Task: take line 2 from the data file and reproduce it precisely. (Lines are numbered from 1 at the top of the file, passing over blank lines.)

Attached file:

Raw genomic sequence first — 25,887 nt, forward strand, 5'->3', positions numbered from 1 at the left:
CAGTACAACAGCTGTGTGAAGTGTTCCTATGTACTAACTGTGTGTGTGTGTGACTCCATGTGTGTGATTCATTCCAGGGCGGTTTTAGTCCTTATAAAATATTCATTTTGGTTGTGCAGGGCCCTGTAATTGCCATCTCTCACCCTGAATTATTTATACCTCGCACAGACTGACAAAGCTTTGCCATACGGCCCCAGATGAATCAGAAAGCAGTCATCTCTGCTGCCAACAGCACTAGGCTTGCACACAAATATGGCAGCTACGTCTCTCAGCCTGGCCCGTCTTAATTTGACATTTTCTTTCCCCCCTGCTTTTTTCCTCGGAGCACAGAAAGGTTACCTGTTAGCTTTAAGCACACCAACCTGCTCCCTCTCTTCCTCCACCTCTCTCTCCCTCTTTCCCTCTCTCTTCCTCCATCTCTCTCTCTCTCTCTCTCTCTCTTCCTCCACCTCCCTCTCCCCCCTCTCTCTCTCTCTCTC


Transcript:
CAGTACAACAGCTGTGTGAAGTGTTCCTATGTACTAACTGTGTGTGTGTGTGACTCCATGTGTGTGATTCATTCCAGGGCGGTTTTAGTCCTTATAAAATATTCATTTTGGTTGTGCAGGGCCCTGTAATTGCCATCTCTCACCCTGAATTATTTATACCTCGCACAGACTGACAAAGCTTTGCCATACGGCCCCAGATGAATCAGAAAGCAGTCATCTCTGCTGCCAACAGCACTAGGCTTGCACACAAATATGGCAGCTACGTCTCTCAGCCTGGCCCGTCTTAATTTGACATTTTCTTTCCCCCCTGCTTTTTTCCTCGGAGCACAGAAAGGTTACCTGTTAGCTTTAAGCACACCAACCTGCTCCCTCTCTTCCTCCACCTCTCTCTCCCTCTTTCCCTCTCTCTTCCTCCATCTCTCTCTCTCTCTCTCTCTCTCTTCCTCCACCTCCCTCTCCCCCCTCTCTCTCTCTCTCTC